Why Are My Muscles Sore After a Workout?

Soreness results from high force production when an exercise is new or a load is greater than normal. Furthermore, eccentric muscle contractions (in which the muscle lengthens, as when lowering a weight) cause more soreness in the days following the workout than either isometric contractions (in which the muscle does not change length, as when holding a weight) or concentric contractions (in which the muscle shortens, as when lifting a weight). This soreness in the days after exertion is called delayed onset muscle soreness (DOMS) (Armstrong 1984; Clarkson & Sayers 1999). Although many people think that lactic acid is the cause of muscle soreness, the fact is that lactic acid (lactate) is removed from the muscles within 30 to 60 minutes after exercise, so it is long gone by the time soreness develops. Muscle soreness results from an immediate mechanical injury and a biochemical injury occurring a few days after the workout (Faulkner et al. 1993). The mechanical injury is caused when the myosin heads pull away from the actin filament, causing microtears in the muscle fibers. The biochemical injury is characterized by increased plasma enzyme activity and a leaking of enzymes (e.g., creatine kinase) out of the muscle. Soreness typically increases in intensity during the first 24 hours postexercise, peaks in the next 48 hours, then subsides within five to seven days after the workout.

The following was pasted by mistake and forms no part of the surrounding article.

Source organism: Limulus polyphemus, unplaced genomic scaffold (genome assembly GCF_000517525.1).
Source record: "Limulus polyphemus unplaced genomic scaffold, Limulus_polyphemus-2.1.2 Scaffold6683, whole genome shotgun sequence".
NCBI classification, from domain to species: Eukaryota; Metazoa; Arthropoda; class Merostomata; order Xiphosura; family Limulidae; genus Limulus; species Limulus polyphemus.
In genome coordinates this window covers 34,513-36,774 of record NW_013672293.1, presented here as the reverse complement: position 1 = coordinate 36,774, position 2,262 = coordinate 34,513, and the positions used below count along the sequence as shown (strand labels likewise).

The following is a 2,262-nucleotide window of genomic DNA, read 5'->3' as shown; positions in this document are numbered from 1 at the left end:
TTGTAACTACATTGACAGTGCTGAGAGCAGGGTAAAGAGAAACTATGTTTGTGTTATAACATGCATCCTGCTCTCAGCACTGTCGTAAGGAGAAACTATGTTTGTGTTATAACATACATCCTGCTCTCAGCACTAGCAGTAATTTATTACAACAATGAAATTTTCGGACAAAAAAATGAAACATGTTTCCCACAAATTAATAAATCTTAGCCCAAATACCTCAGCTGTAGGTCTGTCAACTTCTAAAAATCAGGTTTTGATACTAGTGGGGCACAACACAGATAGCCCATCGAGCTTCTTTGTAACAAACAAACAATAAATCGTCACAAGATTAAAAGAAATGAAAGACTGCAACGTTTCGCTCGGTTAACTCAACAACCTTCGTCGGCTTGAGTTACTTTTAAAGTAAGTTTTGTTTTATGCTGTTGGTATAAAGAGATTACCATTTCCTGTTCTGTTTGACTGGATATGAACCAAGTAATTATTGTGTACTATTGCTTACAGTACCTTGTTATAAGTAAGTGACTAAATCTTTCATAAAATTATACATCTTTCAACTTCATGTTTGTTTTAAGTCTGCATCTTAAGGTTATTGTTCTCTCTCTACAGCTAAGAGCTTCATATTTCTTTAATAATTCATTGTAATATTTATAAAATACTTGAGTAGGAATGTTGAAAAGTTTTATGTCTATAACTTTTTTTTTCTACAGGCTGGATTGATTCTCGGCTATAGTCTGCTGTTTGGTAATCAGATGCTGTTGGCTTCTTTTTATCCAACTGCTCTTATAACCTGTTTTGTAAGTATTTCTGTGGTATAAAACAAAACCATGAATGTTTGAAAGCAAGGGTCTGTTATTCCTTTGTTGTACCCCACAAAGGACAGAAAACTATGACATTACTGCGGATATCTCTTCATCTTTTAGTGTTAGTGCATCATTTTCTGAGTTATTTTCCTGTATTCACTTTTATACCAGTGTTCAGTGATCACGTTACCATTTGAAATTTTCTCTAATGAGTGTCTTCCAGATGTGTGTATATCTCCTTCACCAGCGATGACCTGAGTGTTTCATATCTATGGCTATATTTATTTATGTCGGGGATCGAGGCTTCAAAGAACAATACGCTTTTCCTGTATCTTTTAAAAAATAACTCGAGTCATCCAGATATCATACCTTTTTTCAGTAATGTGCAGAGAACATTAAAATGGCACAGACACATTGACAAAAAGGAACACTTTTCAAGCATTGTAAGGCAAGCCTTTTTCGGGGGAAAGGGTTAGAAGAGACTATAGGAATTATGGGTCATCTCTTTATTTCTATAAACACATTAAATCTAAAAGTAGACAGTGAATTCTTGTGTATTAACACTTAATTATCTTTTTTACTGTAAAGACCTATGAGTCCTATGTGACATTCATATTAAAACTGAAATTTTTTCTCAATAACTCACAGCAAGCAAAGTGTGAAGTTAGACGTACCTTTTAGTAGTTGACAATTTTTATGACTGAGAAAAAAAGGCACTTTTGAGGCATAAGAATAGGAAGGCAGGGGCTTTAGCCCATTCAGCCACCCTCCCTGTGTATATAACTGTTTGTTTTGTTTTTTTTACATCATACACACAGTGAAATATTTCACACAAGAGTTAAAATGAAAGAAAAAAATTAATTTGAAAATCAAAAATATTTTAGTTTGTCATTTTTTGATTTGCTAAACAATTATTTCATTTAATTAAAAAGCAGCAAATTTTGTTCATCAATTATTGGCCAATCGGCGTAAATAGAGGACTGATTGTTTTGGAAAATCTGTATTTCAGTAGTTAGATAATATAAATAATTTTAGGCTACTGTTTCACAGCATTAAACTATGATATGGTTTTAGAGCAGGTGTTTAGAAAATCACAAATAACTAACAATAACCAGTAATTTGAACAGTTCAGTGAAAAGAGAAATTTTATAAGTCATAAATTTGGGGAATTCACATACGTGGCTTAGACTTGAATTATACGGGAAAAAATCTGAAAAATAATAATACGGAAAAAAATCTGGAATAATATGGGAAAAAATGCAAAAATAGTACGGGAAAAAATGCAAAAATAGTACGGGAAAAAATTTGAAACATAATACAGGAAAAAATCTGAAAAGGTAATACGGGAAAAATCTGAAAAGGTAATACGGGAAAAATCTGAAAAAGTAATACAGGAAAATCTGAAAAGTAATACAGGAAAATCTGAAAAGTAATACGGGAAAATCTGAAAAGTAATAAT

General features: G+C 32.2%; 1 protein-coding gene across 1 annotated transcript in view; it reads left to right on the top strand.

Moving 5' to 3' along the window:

Following eccentric exercise, both ROM and muscular force production decrease (Balnave & Thompson 1993; Donnelly et al. 1992; MacIntyre et al. 1996; Mair et al. 1995; Newham et al. 1987; Weber et al. 1994). Structural damage, altered neural activation and a disruption in calcium ion homeostasis are possible reasons for the decrease in force production that occurs with DOMS (Armstrong 1984). DOMS is not associated with any long-term damage or reduced muscle function.

As your clients adapt to the training load, their muscles will be less sore following a workout. Eccentric training also reduces DOMS (Balnave & Thompson 1993; Mair et al. 1995). Source: http://www.ideafit.com/fitness-library/top-10-most-frequently-asked-questions-in-a-fitness-center-and-their-answers

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